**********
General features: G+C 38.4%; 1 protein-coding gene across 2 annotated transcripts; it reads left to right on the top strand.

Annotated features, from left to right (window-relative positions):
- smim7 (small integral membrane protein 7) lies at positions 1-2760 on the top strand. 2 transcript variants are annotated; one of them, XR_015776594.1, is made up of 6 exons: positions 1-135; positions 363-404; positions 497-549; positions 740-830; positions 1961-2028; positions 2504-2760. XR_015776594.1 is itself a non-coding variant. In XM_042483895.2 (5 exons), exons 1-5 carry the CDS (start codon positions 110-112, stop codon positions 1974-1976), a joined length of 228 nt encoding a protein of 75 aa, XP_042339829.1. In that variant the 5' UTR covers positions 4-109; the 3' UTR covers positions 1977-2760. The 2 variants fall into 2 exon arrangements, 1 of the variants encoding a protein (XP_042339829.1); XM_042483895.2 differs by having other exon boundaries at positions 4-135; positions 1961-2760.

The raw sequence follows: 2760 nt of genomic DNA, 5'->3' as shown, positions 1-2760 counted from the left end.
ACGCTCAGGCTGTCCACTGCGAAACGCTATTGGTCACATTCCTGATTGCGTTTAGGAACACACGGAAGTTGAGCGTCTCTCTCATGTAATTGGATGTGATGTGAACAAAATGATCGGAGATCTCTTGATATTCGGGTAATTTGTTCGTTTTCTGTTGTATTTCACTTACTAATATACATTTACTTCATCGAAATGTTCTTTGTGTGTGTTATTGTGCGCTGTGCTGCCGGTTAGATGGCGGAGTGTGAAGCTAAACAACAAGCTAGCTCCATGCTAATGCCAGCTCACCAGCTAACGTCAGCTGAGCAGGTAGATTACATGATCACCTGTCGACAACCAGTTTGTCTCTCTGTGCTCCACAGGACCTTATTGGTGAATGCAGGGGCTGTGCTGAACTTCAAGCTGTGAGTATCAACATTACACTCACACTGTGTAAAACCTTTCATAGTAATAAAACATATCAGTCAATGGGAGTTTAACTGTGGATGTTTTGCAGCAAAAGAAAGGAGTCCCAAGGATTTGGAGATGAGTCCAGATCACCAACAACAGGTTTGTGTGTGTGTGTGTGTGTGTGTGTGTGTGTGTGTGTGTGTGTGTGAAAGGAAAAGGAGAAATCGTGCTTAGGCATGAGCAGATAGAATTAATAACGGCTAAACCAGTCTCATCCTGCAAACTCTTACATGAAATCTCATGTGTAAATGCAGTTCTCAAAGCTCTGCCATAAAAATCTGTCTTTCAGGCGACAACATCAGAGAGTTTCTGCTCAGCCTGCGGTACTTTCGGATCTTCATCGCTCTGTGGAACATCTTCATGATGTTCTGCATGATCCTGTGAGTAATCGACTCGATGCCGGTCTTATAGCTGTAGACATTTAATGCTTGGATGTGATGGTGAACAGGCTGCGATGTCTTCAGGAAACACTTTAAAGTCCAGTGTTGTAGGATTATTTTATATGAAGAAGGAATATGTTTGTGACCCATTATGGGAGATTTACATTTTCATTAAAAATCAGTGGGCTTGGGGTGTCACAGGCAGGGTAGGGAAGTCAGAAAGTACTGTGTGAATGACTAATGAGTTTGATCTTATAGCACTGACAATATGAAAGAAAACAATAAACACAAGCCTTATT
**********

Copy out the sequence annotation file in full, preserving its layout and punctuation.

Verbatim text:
General features: G+C 38.4%; 1 protein-coding gene across 2 annotated transcripts; it reads left to right on the top strand.

Annotated features, from left to right (window-relative positions):
- smim7 (small integral membrane protein 7) lies at positions 1-2760 on the top strand. 2 transcript variants are annotated; one of them, XR_015776594.1, is made up of 6 exons: positions 1-135; positions 363-404; positions 497-549; positions 740-830; positions 1961-2028; positions 2504-2760. XR_015776594.1 is itself a non-coding variant. In XM_042483895.2 (5 exons), exons 1-5 carry the CDS (start codon positions 110-112, stop codon positions 1974-1976), a joined length of 228 nt encoding a protein of 75 aa, XP_042339829.1. In that variant the 5' UTR covers positions 4-109; the 3' UTR covers positions 1977-2760. The 2 variants fall into 2 exon arrangements, 1 of the variants encoding a protein (XP_042339829.1); XM_042483895.2 differs by having other exon boundaries at positions 4-135; positions 1961-2760.

The raw sequence follows: 2760 nt of genomic DNA, 5'->3' as shown, positions 1-2760 counted from the left end.
ACGCTCAGGCTGTCCACTGCGAAACGCTATTGGTCACATTCCTGATTGCGTTTAGGAACACACGGAAGTTGAGCGTCTCTCTCATGTAATTGGATGTGATGTGAACAAAATGATCGGAGATCTCTTGATATTCGGGTAATTTGTTCGTTTTCTGTTGTATTTCACTTACTAATATACATTTACTTCATCGAAATGTTCTTTGTGTGTGTTATTGTGCGCTGTGCTGCCGGTTAGATGGCGGAGTGTGAAGCTAAACAACAAGCTAGCTCCATGCTAATGCCAGCTCACCAGCTAACGTCAGCTGAGCAGGTAGATTACATGATCACCTGTCGACAACCAGTTTGTCTCTCTGTGCTCCACAGGACCTTATTGGTGAATGCAGGGGCTGTGCTGAACTTCAAGCTGTGAGTATCAACATTACACTCACACTGTGTAAAACCTTTCATAGTAATAAAACATATCAGTCAATGGGAGTTTAACTGTGGATGTTTTGCAGCAAAAGAAAGGAGTCCCAAGGATTTGGAGATGAGTCCAGATCACCAACAACAGGTTTGTGTGTGTGTGTGTGTGTGTGTGTGTGTGTGTGTGTGTGTGTGTGAAAGGAAAAGGAGAAATCGTGCTTAGGCATGAGCAGATAGAATTAATAACGGCTAAACCAGTCTCATCCTGCAAACTCTTACATGAAATCTCATGTGTAAATGCAGTTCTCAAAGCTCTGCCATAAAAATCTGTCTTTCAGGCGACAACATCAGAGAGTTTCTGCTCAGCCTGCGGTACTTTCGGATCTTCATCGCTCTGTGGAACATCTTCATGATGTTCTGCATGATCCTGTGAGTAATCGACTCGATGCCGGTCTTATAGCTGTAGACATTTAATGCTTGGATGTGATGGTGAACAGGCTGCGATGTCTTCAGGAAACACTTTAAAGTCCAGTGTTGTAGGATTATTTTATATGAAGAAGGAATATGTTTGTGACCCATTATGGGAGATTTACATTTTCATTAAAAATCAGTGGGCTTGGGGTGTCACAGGCAGGGTAGGGAAGTCAGAAAGTACTGTGTGAATGACTAATGAGTTTGATCTTATAGCACTGACAATATGAAAGAAAACAATAAACACAAGCCTTATT